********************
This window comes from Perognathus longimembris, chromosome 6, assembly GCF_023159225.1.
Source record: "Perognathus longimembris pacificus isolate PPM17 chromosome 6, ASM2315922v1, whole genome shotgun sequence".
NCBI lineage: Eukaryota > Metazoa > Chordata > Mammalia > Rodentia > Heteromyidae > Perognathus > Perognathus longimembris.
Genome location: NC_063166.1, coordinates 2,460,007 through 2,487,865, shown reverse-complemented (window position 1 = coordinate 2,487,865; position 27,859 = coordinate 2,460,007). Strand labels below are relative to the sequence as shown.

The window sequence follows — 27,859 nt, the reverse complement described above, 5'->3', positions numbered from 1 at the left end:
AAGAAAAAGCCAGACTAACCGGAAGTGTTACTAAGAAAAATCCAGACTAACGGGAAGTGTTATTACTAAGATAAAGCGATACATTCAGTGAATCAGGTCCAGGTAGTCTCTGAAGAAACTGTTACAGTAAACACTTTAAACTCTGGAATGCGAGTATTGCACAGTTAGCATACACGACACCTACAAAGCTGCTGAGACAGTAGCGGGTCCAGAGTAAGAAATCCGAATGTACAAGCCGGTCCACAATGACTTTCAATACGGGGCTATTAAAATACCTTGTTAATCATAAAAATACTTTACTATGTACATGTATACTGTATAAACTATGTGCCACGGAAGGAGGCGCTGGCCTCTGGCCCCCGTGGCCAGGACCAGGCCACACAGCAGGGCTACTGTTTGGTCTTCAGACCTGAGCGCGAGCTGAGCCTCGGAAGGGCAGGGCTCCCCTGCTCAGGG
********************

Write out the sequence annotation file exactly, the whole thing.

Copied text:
This window comes from Perognathus longimembris, chromosome 6, assembly GCF_023159225.1.
Source record: "Perognathus longimembris pacificus isolate PPM17 chromosome 6, ASM2315922v1, whole genome shotgun sequence".
NCBI lineage: Eukaryota > Metazoa > Chordata > Mammalia > Rodentia > Heteromyidae > Perognathus > Perognathus longimembris.
Genome location: NC_063166.1, coordinates 2,460,007 through 2,487,865, shown reverse-complemented (window position 1 = coordinate 2,487,865; position 27,859 = coordinate 2,460,007). Strand labels below are relative to the sequence as shown.

The window sequence follows — 27,859 nt, the reverse complement described above, 5'->3', positions numbered from 1 at the left end:
AAGAAAAAGCCAGACTAACCGGAAGTGTTACTAAGAAAAATCCAGACTAACGGGAAGTGTTATTACTAAGATAAAGCGATACATTCAGTGAATCAGGTCCAGGTAGTCTCTGAAGAAACTGTTACAGTAAACACTTTAAACTCTGGAATGCGAGTATTGCACAGTTAGCATACACGACACCTACAAAGCTGCTGAGACAGTAGCGGGTCCAGAGTAAGAAATCCGAATGTACAAGCCGGTCCACAATGACTTTCAATACGGGGCTATTAAAATACCTTGTTAATCATAAAAATACTTTACTATGTACATGTATACTGTATAAACTATGTGCCACGGAAGGAGGCGCTGGCCTCTGGCCCCCGTGGCCAGGACCAGGCCACACAGCAGGGCTACTGTTTGGTCTTCAGACCTGAGCGCGAGCTGAGCCTCGGAAGGGCAGGGCTCCCCTGCTCAGGG